Who will protect us?

2011-08-31 00:00

BY nominating Constitutional Court judge Mogoeng Mogoeng for the position of Chief Justice in South Africa, President Jacob Zuma has for the second time overlooked the most suitable judge for this very important office, Deputy Chief Justice Dikgang Moseneke. Moseneke is a brilliant jurist and a very experienced judge of the Constitutional Court, while Mogoeng has limited experience in the Constitutional Court and is not known as a distinguished jurist.

Zuma appears to be trying in a blatant manner to manipulate the judiciary by proposing Mogoeng for this high office.

The independence of the judiciary is an indispensable requirement for a democratic state. The reason for this is obvious since if judges can be influenced by politicians or by any other interest group, there is very little chance that the courts will be able to be an effective mechanism for the prevention of the abuse of power and the upholding of the principles and values set out in the Constitution and the Bill of Rights. Judicial independence flows from the doctrine of separation of powers which is the institutional basis for a liberal and democratic state. In accordance with this doctrine, the courts are subject only to the law and the Constitution, and no other person or institution may interfere with the functioning of the courts.

The independence of the judiciary is entrenched in the South African Constitution, which contains both a general provision that guarantees the principles of judicial independence and non-interference by other state organs, and several specific provisions relating to security of tenure, appointment, salaries, removal and the terms of office, of judges.

In our constitutional history, the independence of the judiciary has been threatened and undermined from time to time. The most infamous example occurred in the fifties in relation to the politically contentious removal of the coloured voters of the Cape from the common voters’ roll.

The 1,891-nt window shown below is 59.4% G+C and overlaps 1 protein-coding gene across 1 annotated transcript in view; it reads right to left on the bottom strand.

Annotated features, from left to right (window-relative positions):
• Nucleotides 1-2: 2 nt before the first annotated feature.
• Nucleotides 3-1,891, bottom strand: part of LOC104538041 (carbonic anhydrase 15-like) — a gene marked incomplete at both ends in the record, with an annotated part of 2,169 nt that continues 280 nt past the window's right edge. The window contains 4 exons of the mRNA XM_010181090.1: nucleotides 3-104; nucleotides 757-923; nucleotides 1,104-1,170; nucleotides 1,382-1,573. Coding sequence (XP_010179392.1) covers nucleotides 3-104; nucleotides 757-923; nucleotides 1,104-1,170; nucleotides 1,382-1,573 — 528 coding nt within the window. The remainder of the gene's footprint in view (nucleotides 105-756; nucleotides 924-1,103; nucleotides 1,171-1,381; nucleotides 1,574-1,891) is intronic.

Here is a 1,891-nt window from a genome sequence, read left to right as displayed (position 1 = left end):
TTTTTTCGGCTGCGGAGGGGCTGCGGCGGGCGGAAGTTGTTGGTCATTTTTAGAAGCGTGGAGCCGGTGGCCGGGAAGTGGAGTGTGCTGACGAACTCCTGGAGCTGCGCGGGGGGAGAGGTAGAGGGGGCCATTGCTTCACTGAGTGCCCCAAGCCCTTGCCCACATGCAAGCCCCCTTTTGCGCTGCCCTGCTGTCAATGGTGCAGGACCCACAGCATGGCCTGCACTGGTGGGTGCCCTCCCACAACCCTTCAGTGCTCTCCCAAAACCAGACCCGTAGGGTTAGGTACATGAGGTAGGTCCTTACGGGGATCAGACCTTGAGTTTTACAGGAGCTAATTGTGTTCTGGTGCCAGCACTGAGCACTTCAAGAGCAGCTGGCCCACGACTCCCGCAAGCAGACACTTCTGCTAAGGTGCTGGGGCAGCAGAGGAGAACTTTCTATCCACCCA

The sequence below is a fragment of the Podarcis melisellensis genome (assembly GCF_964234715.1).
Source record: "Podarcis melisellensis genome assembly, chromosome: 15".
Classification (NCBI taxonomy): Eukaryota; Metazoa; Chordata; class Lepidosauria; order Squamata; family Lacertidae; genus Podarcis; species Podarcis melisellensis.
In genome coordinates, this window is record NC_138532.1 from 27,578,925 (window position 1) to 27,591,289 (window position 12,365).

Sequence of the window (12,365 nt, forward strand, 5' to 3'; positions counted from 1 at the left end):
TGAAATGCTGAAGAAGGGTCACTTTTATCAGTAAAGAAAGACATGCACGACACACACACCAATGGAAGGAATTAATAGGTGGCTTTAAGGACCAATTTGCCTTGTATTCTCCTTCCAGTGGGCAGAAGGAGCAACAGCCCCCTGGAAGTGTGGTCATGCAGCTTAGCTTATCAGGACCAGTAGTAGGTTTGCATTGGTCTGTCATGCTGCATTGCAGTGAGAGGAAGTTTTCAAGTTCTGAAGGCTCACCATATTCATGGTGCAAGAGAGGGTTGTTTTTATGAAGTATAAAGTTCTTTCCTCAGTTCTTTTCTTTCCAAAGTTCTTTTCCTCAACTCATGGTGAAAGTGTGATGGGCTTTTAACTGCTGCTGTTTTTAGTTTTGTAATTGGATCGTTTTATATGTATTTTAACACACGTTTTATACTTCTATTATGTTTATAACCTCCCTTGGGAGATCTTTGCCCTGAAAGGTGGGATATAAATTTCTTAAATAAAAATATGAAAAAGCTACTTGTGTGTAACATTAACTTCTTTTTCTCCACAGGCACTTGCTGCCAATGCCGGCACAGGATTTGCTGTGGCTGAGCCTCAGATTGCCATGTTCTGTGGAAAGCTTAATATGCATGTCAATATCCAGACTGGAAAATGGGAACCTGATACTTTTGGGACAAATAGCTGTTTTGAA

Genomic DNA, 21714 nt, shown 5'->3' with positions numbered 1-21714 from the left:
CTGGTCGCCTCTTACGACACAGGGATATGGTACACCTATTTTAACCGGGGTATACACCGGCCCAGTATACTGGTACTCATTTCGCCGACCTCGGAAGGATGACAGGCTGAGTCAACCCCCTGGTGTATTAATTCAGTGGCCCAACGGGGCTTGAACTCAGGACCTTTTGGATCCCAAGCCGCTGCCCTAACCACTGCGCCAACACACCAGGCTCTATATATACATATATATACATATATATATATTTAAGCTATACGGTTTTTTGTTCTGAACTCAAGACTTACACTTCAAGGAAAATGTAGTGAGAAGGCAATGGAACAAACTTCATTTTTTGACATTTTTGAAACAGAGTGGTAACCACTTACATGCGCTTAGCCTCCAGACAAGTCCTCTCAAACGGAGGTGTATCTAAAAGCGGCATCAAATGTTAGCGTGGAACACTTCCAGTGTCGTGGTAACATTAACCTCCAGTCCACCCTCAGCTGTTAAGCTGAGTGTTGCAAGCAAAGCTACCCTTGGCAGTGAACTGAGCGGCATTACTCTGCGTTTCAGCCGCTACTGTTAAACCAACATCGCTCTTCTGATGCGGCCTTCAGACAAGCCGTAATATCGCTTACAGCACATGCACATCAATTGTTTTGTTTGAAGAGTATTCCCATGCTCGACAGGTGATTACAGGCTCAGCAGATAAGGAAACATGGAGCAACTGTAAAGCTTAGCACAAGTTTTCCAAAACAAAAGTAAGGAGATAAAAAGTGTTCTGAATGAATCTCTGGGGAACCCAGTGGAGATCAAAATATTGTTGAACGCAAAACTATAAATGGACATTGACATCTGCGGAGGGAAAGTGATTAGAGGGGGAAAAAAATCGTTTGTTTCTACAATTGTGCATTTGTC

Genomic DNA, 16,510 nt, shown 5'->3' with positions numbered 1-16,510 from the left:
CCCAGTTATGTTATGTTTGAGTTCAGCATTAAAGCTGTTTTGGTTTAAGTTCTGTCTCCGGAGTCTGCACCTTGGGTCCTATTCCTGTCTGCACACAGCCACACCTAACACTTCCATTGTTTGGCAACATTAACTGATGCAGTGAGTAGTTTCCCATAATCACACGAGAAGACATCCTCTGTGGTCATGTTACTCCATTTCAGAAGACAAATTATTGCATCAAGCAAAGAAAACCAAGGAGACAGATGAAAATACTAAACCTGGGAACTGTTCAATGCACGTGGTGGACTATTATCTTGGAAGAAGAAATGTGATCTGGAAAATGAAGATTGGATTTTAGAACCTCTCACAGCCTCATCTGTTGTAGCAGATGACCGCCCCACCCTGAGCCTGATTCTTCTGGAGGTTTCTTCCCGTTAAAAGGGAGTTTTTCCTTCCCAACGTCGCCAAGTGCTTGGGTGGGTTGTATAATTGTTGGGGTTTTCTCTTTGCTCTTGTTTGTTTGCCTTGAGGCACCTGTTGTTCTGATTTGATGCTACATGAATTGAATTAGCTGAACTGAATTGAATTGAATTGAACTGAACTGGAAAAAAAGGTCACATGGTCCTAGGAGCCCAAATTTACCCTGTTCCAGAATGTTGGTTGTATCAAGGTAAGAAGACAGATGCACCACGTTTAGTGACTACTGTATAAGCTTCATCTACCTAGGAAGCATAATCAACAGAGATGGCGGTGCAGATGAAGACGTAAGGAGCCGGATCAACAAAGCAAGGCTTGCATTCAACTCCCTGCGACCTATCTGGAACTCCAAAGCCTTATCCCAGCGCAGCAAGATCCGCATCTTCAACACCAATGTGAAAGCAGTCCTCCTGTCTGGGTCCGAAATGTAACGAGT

Section 165 of the Constitution endeavours to prevent such a situation from arising again. It states that “the courts are independent and subject only to the Constitution and the law, which they must apply impartially and without fear, favour or prejudice”. It declares further that organs of state must assist and protect the courts to ensure their independence, dignity, accessibility and effectiveness.

It is therefore a matter of profound consternation that the ANC government and Zuma are attempting without guile to manipulate the independence and competence of the highest court in the land to ensure a compliant executive-minded judiciary by endeavouring to appoint Mogoeng as chief justice.

This could have serious and unpredictable consequences for South Africa. What is at stake are the rights and values enshrined in our Bill of Rights that need to be protected and promoted by an independent and competent judiciary.

• George Devenish is a senior research associate and a former professor of public law at the University of KwaZulu-Natal (Durban) and one of the scholars who assisted in drafting the Interim Constitution in 1993.

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